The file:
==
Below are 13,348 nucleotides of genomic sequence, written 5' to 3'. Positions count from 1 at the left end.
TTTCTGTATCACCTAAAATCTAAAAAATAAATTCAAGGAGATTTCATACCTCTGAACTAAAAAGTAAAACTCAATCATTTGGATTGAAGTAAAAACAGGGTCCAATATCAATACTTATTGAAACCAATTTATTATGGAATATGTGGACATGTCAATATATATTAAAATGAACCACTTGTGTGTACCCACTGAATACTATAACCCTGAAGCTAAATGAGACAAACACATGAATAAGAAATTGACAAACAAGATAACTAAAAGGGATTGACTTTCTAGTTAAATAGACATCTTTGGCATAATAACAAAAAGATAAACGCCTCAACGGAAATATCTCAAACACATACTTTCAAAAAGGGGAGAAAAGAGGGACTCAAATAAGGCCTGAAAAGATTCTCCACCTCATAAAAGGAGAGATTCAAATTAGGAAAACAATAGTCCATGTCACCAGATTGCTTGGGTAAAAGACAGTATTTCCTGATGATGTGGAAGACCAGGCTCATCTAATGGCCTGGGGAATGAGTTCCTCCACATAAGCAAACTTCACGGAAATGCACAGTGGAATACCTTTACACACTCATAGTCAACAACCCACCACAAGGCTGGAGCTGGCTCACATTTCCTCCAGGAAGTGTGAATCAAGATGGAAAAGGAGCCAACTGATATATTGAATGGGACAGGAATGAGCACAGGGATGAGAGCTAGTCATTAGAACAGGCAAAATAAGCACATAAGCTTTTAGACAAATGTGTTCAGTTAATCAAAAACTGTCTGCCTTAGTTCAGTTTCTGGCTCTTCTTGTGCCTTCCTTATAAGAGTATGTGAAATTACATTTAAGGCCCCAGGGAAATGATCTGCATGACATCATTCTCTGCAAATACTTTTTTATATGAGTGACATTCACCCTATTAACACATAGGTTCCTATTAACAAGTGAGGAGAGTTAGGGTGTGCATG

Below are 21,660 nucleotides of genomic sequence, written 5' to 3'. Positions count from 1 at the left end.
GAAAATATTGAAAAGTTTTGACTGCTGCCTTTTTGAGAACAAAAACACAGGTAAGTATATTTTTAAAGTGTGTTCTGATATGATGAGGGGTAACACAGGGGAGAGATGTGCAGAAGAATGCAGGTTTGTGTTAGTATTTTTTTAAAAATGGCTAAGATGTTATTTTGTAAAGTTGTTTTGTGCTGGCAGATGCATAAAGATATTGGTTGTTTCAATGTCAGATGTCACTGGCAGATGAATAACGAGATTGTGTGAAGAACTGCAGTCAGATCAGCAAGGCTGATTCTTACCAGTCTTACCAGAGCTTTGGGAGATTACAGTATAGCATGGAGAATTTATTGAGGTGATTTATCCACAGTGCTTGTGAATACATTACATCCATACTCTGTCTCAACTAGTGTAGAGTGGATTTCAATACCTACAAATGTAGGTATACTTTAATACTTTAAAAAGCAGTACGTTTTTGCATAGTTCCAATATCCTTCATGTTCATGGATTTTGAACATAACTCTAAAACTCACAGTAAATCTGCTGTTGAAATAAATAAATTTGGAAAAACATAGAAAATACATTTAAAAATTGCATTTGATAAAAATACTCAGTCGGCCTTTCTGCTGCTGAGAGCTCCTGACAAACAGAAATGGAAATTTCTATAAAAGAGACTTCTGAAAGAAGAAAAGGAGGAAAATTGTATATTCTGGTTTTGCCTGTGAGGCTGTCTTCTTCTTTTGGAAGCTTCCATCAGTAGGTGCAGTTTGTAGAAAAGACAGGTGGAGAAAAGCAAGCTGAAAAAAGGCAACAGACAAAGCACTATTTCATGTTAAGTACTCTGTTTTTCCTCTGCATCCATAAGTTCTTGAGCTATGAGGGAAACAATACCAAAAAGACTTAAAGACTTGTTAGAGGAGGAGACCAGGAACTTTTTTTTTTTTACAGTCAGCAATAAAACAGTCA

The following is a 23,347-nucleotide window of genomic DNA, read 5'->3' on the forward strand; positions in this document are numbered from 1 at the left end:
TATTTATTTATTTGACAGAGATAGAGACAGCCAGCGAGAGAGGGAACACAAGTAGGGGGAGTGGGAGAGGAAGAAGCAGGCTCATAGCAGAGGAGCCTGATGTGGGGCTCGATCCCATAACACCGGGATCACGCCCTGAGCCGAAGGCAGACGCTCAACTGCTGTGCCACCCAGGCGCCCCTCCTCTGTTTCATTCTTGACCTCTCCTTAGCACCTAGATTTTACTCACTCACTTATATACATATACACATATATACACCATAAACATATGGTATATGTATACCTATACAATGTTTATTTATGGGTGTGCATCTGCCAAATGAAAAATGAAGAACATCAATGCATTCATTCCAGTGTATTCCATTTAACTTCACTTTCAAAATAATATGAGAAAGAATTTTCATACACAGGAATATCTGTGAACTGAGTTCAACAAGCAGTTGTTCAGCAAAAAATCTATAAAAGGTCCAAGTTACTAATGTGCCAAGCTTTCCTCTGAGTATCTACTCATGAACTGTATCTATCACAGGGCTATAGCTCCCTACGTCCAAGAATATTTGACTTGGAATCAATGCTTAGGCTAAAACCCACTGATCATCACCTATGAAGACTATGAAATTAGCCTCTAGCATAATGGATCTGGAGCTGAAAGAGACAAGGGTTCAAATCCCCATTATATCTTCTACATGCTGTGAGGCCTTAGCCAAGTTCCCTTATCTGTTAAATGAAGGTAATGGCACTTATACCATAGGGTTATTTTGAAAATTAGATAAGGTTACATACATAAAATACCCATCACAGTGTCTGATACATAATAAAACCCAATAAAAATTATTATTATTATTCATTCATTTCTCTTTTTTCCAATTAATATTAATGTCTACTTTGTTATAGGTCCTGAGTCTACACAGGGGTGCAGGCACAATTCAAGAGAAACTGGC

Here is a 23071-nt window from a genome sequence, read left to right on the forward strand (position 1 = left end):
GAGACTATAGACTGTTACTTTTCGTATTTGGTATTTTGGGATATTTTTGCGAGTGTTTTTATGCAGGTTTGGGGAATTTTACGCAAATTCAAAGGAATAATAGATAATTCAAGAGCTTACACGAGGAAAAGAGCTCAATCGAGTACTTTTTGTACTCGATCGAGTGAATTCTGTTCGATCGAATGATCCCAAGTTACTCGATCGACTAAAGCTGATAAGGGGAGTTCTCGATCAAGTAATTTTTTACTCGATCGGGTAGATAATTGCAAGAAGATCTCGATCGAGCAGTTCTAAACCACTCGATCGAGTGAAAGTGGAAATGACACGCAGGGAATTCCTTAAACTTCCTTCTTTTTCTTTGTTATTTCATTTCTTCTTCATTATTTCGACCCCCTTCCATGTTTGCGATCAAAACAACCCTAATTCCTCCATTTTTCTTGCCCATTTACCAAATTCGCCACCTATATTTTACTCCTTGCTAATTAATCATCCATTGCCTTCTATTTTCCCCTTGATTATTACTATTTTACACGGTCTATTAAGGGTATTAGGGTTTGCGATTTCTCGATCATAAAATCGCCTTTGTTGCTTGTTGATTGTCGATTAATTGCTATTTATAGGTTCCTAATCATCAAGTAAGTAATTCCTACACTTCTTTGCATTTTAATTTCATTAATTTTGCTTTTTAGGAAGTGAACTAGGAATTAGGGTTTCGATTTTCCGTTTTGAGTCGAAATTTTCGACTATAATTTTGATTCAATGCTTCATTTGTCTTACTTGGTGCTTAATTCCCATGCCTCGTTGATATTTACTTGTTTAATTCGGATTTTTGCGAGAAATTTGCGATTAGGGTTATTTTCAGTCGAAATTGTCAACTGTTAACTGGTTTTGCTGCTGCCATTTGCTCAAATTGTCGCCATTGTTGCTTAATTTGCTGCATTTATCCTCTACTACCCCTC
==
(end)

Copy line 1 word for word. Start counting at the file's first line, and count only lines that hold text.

Below are 13,348 nucleotides of genomic sequence, written 5' to 3'. Positions count from 1 at the left end.